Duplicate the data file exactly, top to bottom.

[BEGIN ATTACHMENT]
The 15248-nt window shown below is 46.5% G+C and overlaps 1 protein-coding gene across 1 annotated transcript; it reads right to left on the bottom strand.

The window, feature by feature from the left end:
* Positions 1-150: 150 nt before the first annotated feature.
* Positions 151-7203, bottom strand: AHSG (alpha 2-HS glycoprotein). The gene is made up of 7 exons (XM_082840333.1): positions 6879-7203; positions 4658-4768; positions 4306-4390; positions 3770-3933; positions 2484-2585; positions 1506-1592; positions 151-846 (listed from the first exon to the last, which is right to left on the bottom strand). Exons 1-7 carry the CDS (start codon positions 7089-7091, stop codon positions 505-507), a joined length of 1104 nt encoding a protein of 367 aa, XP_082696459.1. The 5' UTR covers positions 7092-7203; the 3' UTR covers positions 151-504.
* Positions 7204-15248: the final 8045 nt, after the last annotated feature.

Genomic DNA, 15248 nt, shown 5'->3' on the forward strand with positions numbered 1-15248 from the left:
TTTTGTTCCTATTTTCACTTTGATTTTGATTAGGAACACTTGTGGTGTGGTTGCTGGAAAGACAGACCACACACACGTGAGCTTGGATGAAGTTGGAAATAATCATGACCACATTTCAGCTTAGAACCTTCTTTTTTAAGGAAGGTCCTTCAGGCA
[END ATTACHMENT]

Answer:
The 15248-nt window shown below is 46.5% G+C and overlaps 1 protein-coding gene across 1 annotated transcript; it reads right to left on the bottom strand.

The window, feature by feature from the left end:
* Positions 1-150: 150 nt before the first annotated feature.
* Positions 151-7203, bottom strand: AHSG (alpha 2-HS glycoprotein). The gene is made up of 7 exons (XM_082840333.1): positions 6879-7203; positions 4658-4768; positions 4306-4390; positions 3770-3933; positions 2484-2585; positions 1506-1592; positions 151-846 (listed from the first exon to the last, which is right to left on the bottom strand). Exons 1-7 carry the CDS (start codon positions 7089-7091, stop codon positions 505-507), a joined length of 1104 nt encoding a protein of 367 aa, XP_082696459.1. The 5' UTR covers positions 7092-7203; the 3' UTR covers positions 151-504.
* Positions 7204-15248: the final 8045 nt, after the last annotated feature.

Genomic DNA, 15248 nt, shown 5'->3' on the forward strand with positions numbered 1-15248 from the left:
TTTTGTTCCTATTTTCACTTTGATTTTGATTAGGAACACTTGTGGTGTGGTTGCTGGAAAGACAGACCACACACACGTGAGCTTGGATGAAGTTGGAAATAATCATGACCACATTTCAGCTTAGAACCTTCTTTTTTAAGGAAGGTCCTTCAGGCA